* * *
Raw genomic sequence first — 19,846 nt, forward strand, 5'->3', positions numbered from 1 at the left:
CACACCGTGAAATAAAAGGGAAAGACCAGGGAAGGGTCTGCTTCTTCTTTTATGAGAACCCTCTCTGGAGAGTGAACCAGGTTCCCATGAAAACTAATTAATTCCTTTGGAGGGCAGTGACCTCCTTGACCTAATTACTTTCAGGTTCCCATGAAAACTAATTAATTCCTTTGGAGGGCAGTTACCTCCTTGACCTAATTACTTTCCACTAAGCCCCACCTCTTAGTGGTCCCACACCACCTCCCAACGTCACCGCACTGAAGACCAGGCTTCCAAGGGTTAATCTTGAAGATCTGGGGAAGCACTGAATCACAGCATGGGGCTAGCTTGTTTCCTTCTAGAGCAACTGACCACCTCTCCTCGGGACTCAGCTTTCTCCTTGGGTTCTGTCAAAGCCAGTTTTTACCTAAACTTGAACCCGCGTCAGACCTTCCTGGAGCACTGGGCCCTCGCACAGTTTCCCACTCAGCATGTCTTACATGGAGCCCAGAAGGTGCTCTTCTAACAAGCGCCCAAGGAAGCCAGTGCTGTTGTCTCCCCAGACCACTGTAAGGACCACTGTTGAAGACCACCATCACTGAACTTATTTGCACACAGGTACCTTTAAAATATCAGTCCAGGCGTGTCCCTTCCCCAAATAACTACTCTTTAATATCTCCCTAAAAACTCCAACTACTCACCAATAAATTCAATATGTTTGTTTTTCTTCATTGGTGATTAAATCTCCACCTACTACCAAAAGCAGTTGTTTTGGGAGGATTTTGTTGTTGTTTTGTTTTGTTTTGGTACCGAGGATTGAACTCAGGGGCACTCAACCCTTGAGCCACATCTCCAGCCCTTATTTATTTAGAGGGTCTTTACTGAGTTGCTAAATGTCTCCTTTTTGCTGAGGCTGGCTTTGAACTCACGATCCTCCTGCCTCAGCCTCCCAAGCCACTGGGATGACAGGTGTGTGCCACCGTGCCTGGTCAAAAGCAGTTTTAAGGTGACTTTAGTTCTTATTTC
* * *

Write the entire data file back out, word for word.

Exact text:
Raw genomic sequence first — 19,846 nt, forward strand, 5'->3', positions numbered from 1 at the left:
CACACCGTGAAATAAAAGGGAAAGACCAGGGAAGGGTCTGCTTCTTCTTTTATGAGAACCCTCTCTGGAGAGTGAACCAGGTTCCCATGAAAACTAATTAATTCCTTTGGAGGGCAGTGACCTCCTTGACCTAATTACTTTCAGGTTCCCATGAAAACTAATTAATTCCTTTGGAGGGCAGTTACCTCCTTGACCTAATTACTTTCCACTAAGCCCCACCTCTTAGTGGTCCCACACCACCTCCCAACGTCACCGCACTGAAGACCAGGCTTCCAAGGGTTAATCTTGAAGATCTGGGGAAGCACTGAATCACAGCATGGGGCTAGCTTGTTTCCTTCTAGAGCAACTGACCACCTCTCCTCGGGACTCAGCTTTCTCCTTGGGTTCTGTCAAAGCCAGTTTTTACCTAAACTTGAACCCGCGTCAGACCTTCCTGGAGCACTGGGCCCTCGCACAGTTTCCCACTCAGCATGTCTTACATGGAGCCCAGAAGGTGCTCTTCTAACAAGCGCCCAAGGAAGCCAGTGCTGTTGTCTCCCCAGACCACTGTAAGGACCACTGTTGAAGACCACCATCACTGAACTTATTTGCACACAGGTACCTTTAAAATATCAGTCCAGGCGTGTCCCTTCCCCAAATAACTACTCTTTAATATCTCCCTAAAAACTCCAACTACTCACCAATAAATTCAATATGTTTGTTTTTCTTCATTGGTGATTAAATCTCCACCTACTACCAAAAGCAGTTGTTTTGGGAGGATTTTGTTGTTGTTTTGTTTTGTTTTGGTACCGAGGATTGAACTCAGGGGCACTCAACCCTTGAGCCACATCTCCAGCCCTTATTTATTTAGAGGGTCTTTACTGAGTTGCTAAATGTCTCCTTTTTGCTGAGGCTGGCTTTGAACTCACGATCCTCCTGCCTCAGCCTCCCAAGCCACTGGGATGACAGGTGTGTGCCACCGTGCCTGGTCAAAAGCAGTTTTAAGGTGACTTTAGTTCTTATTTC